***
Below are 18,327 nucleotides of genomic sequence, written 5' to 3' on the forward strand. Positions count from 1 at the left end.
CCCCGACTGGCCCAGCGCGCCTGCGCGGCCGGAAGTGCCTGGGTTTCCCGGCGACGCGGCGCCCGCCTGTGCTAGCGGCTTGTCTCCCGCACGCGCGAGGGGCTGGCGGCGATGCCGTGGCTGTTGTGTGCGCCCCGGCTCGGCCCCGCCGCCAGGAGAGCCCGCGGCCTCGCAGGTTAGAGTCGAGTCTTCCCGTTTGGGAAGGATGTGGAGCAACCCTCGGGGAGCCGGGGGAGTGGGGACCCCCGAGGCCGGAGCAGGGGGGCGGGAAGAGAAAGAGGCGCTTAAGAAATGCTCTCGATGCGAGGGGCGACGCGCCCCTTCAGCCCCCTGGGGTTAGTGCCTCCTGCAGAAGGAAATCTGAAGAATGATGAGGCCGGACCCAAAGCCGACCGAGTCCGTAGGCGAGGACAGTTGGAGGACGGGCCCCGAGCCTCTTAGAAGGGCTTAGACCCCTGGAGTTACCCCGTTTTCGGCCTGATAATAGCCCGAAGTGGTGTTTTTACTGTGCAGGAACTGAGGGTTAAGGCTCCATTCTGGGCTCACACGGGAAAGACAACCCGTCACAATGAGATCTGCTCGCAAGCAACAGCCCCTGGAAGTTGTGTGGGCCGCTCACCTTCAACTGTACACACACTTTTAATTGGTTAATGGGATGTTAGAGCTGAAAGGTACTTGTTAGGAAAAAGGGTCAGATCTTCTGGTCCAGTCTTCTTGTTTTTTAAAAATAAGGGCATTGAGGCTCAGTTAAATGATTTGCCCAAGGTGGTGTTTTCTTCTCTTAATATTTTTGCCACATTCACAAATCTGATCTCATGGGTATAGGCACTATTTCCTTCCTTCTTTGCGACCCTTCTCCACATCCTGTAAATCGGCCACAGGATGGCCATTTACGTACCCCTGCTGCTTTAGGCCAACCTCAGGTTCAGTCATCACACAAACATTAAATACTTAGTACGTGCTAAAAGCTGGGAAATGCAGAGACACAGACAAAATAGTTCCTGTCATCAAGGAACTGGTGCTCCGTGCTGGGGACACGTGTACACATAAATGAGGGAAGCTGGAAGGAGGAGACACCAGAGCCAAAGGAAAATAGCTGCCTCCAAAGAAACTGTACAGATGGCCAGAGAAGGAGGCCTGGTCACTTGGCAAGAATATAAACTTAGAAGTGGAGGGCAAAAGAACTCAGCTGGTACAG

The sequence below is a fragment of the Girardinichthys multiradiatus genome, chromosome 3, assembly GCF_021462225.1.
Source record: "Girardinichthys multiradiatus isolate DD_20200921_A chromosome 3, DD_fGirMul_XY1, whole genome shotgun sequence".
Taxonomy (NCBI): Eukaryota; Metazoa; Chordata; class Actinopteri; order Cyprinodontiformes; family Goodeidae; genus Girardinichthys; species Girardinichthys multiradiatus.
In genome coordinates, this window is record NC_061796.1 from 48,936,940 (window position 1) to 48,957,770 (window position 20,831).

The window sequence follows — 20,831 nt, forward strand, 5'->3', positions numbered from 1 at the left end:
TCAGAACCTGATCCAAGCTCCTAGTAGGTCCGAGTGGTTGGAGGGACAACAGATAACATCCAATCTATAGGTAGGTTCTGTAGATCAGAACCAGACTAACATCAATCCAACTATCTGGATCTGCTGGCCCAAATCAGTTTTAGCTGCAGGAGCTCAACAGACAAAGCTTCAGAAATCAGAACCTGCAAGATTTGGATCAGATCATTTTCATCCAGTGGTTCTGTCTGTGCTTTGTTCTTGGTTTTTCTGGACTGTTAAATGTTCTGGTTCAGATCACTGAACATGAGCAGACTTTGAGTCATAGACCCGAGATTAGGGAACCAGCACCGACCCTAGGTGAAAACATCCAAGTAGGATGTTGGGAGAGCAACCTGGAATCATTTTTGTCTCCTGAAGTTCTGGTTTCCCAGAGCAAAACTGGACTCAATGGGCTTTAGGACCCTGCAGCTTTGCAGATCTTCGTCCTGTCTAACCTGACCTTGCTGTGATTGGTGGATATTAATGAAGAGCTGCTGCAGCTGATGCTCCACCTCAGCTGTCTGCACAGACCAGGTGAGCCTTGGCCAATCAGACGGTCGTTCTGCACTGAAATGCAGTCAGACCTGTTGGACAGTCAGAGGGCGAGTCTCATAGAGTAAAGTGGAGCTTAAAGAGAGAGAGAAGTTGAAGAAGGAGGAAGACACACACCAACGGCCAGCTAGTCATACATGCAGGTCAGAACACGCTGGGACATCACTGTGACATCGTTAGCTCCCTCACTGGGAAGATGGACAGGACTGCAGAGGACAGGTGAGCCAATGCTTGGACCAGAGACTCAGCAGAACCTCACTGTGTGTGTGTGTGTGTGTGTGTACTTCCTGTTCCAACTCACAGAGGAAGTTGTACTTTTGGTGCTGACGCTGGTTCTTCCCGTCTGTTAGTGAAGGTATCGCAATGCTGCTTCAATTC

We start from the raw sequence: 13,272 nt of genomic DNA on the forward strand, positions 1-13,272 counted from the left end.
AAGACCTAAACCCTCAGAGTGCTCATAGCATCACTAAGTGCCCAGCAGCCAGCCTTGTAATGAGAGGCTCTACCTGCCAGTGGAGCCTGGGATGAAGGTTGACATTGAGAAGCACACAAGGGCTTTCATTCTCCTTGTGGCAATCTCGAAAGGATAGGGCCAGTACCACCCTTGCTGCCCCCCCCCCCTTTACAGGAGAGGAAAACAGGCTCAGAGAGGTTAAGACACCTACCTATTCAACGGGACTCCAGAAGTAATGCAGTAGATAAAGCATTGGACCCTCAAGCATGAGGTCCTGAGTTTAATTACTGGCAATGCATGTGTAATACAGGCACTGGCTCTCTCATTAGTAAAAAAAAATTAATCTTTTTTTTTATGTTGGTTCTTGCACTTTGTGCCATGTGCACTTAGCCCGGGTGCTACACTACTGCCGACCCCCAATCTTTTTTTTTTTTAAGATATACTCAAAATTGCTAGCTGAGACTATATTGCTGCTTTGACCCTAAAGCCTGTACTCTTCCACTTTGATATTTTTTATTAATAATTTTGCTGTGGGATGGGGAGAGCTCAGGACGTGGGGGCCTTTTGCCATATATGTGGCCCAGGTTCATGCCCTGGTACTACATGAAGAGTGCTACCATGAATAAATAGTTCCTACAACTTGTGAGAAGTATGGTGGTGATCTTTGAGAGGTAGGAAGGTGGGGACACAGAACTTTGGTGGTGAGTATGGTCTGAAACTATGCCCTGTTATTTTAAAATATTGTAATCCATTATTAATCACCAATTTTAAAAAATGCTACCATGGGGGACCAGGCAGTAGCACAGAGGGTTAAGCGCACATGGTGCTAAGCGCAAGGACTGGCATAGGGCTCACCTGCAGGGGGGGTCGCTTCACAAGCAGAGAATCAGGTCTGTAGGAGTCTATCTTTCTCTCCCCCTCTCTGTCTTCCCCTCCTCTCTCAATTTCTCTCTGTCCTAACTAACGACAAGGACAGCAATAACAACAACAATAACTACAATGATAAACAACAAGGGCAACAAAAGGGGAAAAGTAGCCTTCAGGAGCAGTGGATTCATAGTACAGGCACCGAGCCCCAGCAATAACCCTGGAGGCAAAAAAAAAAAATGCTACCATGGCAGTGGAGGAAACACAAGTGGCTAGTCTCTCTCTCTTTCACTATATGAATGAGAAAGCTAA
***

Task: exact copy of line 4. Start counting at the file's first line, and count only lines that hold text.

Source record: "Girardinichthys multiradiatus isolate DD_20200921_A chromosome 3, DD_fGirMul_XY1, whole genome shotgun sequence".